Bo’s path to fame is as unconventional as his comedy. He began making videos on Youtube at the age of 16, featuring funny songs he wrote and doing nothing more than playing the keyboard and singing into the camera. As awesome as this sounds like it would be, when Bo was transitioning into more mainstream comedy, he received opposition by other comics that went through more traditional routes. As in, they slaved away in small time gigs until they got lucky instead of taking the fast track like Bo did.

Mr. Burnham has so much more than just an exaggerated persona when he is on the stage. He’s very openly stated that the person he is when he is performing is not the real Bo Burnham, and is most certainly not the real Robert Pickering Burnham. In an interview with the guardian Mr. Burnham has this to say, “If a comic is himself, there’ll be things he can’t do- because he has to adhere to that persona. I don’t have to adhere to anything, so I can literally do anything.” Every once in awhile though, we get to see his true self bleed through the lights and the makeup of the stage.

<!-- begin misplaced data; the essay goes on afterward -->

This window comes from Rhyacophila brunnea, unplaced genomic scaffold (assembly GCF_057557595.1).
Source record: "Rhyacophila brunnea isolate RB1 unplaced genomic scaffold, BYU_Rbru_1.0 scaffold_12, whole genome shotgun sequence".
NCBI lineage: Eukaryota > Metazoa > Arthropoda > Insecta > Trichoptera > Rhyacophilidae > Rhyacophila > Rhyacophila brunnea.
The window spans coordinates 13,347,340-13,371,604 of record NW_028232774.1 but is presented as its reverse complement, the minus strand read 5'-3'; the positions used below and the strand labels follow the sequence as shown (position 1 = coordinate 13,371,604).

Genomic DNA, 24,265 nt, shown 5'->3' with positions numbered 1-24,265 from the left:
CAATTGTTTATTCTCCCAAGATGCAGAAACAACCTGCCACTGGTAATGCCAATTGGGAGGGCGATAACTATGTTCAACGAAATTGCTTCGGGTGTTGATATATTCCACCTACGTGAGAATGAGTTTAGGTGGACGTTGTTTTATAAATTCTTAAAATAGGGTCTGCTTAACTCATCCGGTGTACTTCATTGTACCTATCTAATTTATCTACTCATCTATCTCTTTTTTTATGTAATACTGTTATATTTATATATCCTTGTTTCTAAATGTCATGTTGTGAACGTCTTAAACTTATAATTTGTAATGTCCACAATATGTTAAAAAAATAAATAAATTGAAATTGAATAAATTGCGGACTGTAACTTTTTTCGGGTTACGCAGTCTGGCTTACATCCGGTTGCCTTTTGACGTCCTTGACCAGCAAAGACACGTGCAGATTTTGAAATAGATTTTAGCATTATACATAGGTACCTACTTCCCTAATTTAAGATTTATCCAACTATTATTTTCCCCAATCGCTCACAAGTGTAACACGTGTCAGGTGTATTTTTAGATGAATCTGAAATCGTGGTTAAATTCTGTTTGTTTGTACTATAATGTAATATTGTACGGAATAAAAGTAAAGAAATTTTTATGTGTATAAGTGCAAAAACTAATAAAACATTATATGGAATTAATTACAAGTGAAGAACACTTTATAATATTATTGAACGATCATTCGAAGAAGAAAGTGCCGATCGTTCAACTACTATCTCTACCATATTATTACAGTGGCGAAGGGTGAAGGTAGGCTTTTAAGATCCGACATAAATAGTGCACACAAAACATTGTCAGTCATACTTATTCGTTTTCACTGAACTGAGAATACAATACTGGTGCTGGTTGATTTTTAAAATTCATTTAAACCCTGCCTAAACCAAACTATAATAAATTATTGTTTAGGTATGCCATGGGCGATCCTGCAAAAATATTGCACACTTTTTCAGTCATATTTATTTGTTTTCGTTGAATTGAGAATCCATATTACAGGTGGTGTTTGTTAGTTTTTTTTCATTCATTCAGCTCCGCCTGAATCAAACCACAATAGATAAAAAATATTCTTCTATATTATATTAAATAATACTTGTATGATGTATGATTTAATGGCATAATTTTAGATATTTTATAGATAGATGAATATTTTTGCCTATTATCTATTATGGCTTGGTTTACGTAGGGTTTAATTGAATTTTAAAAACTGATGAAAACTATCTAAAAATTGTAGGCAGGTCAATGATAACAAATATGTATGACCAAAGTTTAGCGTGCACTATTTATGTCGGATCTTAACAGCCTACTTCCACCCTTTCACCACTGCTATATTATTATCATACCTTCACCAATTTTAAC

Bo takes a minute near the end of his show to slow down. He comes to the front of the stage, kneels down, the stage lights fade as the audience is revealed, and he talks directly to them. He talks of the current rhetoric that kids ingest these days. That of ‘following one’s dreams’ and ‘believing in oneself.’ The one thing Bo has to counter this viewpoint is his own anecdotal experience, “I had a privileged life, and I got lucky, and I’m unhappy.” He continues on to talk about the rise of social media. How it’s a simple reaction of our generation being told to perform and the market giving us a way to always perform all the time, for absolutely no reason at all. The constant need for reinforcement from out 2000 Facebook “friends” is evident of the fact that there is a problem. “I know very little, about anything, but what I do know is that if you can live your life without an audience you should do it.”